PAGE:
For a long time I had the vague sense (that would occasionally percolate through to my conscious awareness) that my clothes didn’t really reflect me – almost like I was wearing someone else’s clothes that happened to fit me – but I had no idea what would be more me, so I just continued to wear what I had.*

Then a number of years ago, I was trying to do more sewing and I hoped to start making my own clothes and if I was going to put that much effort into my wardrobe, I thought it wise to be more deliberate with my style so as not to waste my time, enthusiasm, materials and money. I’d found a good style website and started my research.

The first thing I analysed was my colouring. Since this has to do with skin colour (and to a lesser extent hair and eye colour), it’s very objective, and I worked through the resources and reached a conclusion fairly quickly. (My favourite range of colours to wear is deep red, burgundy, and reddish berry tones. In my wardrobe, burgundy is a basic.)

Next up was body shape. This was a little more challenging because I didn’t obviously match any single category. I had a bit of this and a bit of that, and sometimes the advice for the two categories was contradictory. With a bit of trial and error, however, I was able to reach some conclusions about garment types that were likely to work and those that weren’t. Between colour and shape, I was now able to filter out 90% or more of the clothes in any given store, and home in on the most promising stuff. It was a good start.

The last area for analysis was personal style, which is based on one’s personality – think classic, boho, sporty, dramatic/creative, etc. I had a lot of trouble with this because I didn’t really know what I liked and none of the standard styles spoke to me. I needed to get to know myself better. And though it took a while, I eventually got there.

What did I learn? First, comfort is really important to me; I’m sensitive to small irritations and I’ll be miserable if my clothes bind or pinch. (Binding and pinching is only OK if my partner does it, with consent ;)) So I now choose a lot of knits and other fabrics with at least a little stretch; the t-shirts, sweaters and leggings all meet this criterion. And cashmere is warm and cuddly.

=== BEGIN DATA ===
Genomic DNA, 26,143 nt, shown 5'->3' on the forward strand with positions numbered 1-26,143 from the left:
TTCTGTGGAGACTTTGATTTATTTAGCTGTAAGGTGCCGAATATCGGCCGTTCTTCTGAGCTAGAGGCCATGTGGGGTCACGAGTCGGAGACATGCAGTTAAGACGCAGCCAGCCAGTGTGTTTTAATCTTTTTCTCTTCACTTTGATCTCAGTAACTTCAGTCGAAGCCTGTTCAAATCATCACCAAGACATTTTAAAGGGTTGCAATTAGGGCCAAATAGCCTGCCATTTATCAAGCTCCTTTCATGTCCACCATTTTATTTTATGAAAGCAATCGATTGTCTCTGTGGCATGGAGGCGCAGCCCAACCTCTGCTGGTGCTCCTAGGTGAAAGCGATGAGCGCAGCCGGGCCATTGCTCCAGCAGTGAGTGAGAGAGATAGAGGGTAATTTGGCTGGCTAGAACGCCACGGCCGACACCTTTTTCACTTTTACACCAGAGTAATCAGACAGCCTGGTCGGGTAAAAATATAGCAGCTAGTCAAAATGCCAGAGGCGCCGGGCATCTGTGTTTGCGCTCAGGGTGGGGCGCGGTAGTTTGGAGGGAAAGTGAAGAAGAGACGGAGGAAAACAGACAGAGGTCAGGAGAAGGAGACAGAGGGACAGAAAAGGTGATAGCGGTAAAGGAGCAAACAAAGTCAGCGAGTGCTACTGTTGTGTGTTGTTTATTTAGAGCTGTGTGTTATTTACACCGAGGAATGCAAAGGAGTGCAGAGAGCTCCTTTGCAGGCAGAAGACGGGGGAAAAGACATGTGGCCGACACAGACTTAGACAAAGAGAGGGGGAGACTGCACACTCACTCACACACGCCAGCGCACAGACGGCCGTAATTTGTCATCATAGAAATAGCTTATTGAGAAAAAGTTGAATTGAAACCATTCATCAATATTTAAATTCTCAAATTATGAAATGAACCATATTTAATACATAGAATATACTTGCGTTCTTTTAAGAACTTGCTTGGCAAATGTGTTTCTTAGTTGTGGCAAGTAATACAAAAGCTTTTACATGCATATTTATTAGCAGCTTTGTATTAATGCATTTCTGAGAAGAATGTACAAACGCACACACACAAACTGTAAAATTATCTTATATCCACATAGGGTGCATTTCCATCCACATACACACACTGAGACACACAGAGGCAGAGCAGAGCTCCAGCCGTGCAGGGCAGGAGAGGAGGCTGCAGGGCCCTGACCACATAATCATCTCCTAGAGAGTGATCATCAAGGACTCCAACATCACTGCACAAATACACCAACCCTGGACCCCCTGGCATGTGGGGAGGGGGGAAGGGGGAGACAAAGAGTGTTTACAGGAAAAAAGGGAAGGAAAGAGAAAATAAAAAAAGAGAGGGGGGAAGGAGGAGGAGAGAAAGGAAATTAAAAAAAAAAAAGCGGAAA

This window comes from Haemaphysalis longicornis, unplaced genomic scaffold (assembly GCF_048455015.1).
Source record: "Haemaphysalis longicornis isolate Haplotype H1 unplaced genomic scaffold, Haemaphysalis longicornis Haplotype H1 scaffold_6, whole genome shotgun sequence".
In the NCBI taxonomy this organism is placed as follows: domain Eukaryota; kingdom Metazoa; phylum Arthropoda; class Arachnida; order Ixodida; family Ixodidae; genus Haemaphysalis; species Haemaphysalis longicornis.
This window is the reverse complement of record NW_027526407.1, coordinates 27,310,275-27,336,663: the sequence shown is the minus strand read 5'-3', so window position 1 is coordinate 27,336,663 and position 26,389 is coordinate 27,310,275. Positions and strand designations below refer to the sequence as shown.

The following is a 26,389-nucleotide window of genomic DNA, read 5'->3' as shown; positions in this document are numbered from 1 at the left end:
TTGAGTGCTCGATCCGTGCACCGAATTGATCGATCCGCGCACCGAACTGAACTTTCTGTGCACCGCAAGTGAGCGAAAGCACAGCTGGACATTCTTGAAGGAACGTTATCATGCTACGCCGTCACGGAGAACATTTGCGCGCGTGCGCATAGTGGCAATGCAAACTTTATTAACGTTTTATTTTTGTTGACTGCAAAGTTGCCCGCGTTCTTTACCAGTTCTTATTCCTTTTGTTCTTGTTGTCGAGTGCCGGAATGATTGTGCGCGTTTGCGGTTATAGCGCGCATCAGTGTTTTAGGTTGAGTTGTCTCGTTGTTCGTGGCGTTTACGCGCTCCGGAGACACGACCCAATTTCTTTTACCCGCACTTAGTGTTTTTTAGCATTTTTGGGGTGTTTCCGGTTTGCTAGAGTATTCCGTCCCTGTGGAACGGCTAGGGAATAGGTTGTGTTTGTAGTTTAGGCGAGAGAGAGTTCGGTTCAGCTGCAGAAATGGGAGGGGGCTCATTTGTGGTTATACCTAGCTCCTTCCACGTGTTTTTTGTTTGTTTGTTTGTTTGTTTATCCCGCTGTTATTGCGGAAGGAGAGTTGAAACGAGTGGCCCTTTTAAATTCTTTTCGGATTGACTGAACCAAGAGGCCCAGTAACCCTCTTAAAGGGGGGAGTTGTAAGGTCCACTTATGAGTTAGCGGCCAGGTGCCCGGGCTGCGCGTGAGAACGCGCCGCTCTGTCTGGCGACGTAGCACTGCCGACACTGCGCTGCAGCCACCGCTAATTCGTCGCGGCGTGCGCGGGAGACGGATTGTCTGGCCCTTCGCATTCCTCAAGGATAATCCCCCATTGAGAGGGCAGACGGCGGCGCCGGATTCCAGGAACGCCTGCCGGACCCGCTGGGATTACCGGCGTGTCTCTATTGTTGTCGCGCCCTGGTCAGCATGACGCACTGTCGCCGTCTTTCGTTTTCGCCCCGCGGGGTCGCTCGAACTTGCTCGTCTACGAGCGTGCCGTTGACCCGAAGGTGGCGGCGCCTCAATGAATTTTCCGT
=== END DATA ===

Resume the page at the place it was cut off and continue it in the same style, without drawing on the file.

I generally prefer subtlety and blending in, but that doesn’t mean that I aim to look like everyone else, and I don’t give two shits about trends. I’ve found I like ease, simplicity and practicality: clean lines, simple design, solids rather than prints, minimal or no jewelry, generally no makeup, and I rely on a good haircut because I don’t enjoy fussing over my hair. I don’t mind wearing basically the same thing over and over, which means uniform dressing work well for me.

I’m not afraid of revealing my shape, which is unmistakably female, but I don’t like most clothing details that are coded as “feminine”, such as lace or eyelet, tulle, frills and ruffles, bows, florals, pink (any shade), pastels and blush tones, most skirts, Peter Pan collars, and the list goes on. Most of these tend to be fussy, frivolous, impractical and/or uncomfortable. The ease, simplicity, practicality and comfort that I favour happen to be coded as “masculine”. I am very not femme.

What about under my clothes? My day-to-day underwear comprises a soft bra, and panties with a bit of coverage (underwire bras and thongs for special occasions only). Underwear needs to be comfortable enough that I can forget about it. Panties are usually black so I can wear them any time, period or no, and not worry about staining. Bras are black because I mostly wear darker colours. So yes, they match, after a fashion.

Is there anything I wouldn’t be caught dead in? Yellow or orange look terrible on me. I have always hated the shape of platform heels. Frills, ruffles and bows. Loud prints. Clashing colours. Most synthetic fibres, because I hate the feel and properties of them, and the fact that they’re plastic.

As for what I like to see men wearing, I don’t have strong preferences about specific garments. Sure, suits can look good, but so can jeans. Mostly I like to see an overall sense of style and personality.

* It has taken me a long time to learn to ask myself “What do I like? What do I want?” and this is an issue I’m currently exploring but I’m pretty sure it has to do with my parents’ lack of emotional intelligence when I was a kid.